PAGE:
Joint health in horses
The outcome of a one-time event or of repeated impact through athletic activity, equine osteoarthritis results in inflammation and, eventually, cartilage damage. Equine osteoarthritis is a progressive, chronic disease that causes the degeneration of joints, resulting in pain, stiffness, and lameness in horses.
Equine osteoarthritis and joint pain in horses
A leading cause of equine lameness, equine osteoarthritis mainly affects the leg joints or the synovial joints—hock, fetlock, pastern, coffin, stifle, and knee—but can also involve the back and neck. Equine osteoarthritis is the result of the breakdown of a joint’s cartilage; the cartilage is the connective tissue that allows the joint to move smoothly as it distributes weight throughout the joint, acting as a shock absorber.
When the cartilage is damaged, either by an impact or by regular “wear and tear,” it is unable to heal or regenerate. This breakdown causes inflammation in the joint. Although your horse may not show obvious symptoms early on, it is important to pay attention to stiffness, which may fade once your horse warms up.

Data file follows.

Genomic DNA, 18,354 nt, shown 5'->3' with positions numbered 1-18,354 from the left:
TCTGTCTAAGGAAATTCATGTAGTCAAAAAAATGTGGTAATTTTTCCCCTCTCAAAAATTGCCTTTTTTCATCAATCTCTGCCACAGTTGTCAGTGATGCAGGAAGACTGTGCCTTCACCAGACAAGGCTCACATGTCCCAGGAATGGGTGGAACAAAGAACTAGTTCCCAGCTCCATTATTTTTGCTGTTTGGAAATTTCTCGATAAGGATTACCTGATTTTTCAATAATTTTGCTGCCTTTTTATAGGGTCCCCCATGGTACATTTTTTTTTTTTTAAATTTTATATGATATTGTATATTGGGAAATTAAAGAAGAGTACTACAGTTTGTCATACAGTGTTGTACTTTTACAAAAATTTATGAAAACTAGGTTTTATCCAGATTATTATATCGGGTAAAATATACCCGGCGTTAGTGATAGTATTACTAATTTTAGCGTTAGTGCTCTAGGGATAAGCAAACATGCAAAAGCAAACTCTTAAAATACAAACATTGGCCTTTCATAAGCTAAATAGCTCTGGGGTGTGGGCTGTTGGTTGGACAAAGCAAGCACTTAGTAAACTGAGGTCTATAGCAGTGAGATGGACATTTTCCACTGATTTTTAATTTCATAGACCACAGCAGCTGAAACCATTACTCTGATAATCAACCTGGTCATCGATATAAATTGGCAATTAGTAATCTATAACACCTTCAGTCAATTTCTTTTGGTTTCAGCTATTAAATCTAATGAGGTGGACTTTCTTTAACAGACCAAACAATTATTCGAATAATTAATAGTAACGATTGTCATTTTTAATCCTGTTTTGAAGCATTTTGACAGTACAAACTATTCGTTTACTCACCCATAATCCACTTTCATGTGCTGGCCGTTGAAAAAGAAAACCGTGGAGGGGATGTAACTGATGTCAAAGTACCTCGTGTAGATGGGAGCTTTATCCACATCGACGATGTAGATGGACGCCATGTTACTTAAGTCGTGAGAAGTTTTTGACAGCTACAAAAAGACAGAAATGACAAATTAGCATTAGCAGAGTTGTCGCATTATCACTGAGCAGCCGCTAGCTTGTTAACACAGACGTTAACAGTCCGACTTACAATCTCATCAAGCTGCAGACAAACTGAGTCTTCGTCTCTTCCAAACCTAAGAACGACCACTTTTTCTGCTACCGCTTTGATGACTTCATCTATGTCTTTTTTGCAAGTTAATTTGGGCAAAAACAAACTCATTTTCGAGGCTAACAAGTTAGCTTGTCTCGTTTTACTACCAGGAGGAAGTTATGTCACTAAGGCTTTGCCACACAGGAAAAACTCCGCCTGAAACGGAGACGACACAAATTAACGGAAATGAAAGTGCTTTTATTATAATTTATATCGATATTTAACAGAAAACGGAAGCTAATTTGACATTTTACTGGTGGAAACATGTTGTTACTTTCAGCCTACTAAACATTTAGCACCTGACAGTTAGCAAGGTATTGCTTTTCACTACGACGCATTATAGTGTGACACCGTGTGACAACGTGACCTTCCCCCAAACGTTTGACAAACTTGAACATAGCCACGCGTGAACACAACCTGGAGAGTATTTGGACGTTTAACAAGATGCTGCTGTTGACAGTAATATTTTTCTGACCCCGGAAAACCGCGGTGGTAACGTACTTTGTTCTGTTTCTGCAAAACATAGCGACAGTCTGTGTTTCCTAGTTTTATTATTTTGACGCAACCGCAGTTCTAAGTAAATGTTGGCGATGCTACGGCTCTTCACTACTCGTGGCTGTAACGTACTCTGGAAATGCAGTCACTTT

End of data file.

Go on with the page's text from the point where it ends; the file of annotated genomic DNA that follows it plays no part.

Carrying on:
Equine osteoarthritis treatments
The goals of treating equine osteoarthritis are to minimize pain, lameness, and further deterioration of the joint. Although osteoarthritis is not curable, it is possible to manage your horse’s pain and discomfort, control swelling, prolong athletic function, and maximize the horse's lifespan.
Although osteoarthritis is a progressive disease that will worsen over time, there are viable options for slowing the progression. Discuss treatment options with your veterinarian to develop an individual treatment plan for your horse.
osteoarthritis treatment options available.More about oral NSAIDs More about injectable HA